Yet, I changed my mind. All of those reasons to stay are still true, but they are trumped by one thing – staying only makes it worse for everyone.

At this point, regardless of what we do, Iraq will remain in chaos. The only unification the warring sects will find is a hatred of the American infidels. Their civil war will almost certainly spill over into surrounding countries. And, the terrorism Bush currently uses as a bludgeon on his questioners will only intensify.

If people want to call that cutting and running, so be it. I prefer to see as a competent general might. We’re up against a superior force causing a rapidly deteriorating situation only made worse by our very presence. Any good general – or Commander-in-Chief – must evaluate that situation and decide if an orderly retreat to fight another day is a better option than killing thousands of our own and many more thousands of Iraqi lives on a lost cause. This is not a fear-based position, but one of simple war strategy. You don’t continue to waste your forces in a single battle at the expense of the wider needs of the war.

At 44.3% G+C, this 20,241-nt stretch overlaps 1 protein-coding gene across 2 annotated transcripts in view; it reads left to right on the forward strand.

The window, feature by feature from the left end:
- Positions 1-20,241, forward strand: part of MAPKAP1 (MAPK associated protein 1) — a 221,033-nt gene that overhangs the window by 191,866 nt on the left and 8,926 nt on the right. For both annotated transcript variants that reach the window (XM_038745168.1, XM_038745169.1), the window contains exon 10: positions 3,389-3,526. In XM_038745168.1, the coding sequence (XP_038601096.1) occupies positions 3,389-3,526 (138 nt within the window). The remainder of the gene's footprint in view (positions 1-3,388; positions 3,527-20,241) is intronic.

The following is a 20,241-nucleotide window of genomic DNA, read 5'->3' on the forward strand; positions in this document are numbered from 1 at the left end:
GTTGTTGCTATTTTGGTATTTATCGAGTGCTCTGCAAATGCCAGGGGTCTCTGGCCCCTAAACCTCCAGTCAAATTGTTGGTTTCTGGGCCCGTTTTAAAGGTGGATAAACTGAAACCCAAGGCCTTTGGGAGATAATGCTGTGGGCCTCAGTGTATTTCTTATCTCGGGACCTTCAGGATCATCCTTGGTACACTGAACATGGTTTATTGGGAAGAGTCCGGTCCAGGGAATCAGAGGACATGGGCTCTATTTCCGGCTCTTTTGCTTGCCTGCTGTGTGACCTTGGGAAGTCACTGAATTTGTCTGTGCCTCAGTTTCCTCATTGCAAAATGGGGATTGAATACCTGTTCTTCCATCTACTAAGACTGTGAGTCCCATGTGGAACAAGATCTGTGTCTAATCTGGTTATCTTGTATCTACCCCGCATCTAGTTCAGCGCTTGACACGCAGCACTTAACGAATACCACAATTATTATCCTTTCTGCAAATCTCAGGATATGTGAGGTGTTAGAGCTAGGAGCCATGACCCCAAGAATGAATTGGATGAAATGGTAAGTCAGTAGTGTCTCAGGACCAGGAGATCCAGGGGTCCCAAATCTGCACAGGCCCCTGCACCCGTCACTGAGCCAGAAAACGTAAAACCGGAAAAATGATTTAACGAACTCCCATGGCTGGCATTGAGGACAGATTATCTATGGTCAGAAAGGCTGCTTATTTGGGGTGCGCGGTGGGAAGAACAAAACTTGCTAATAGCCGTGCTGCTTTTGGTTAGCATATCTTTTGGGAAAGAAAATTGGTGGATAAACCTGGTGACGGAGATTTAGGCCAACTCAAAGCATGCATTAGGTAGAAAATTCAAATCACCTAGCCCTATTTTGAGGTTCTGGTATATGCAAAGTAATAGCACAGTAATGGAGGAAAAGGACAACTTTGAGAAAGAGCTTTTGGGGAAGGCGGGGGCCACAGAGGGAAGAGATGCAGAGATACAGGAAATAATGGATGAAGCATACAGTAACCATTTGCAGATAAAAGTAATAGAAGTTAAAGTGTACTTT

I’ve reevaluated my position and come to peace with it. I would hope that our Commander-in-Chief would do the same, but I expect I’ll be as disappointed in that outcome as I was with the original decision to invade.

Unfortunately, it’s a familiar feeling.

10 thoughts on “A Decision Reevaluated

  1. Chuck,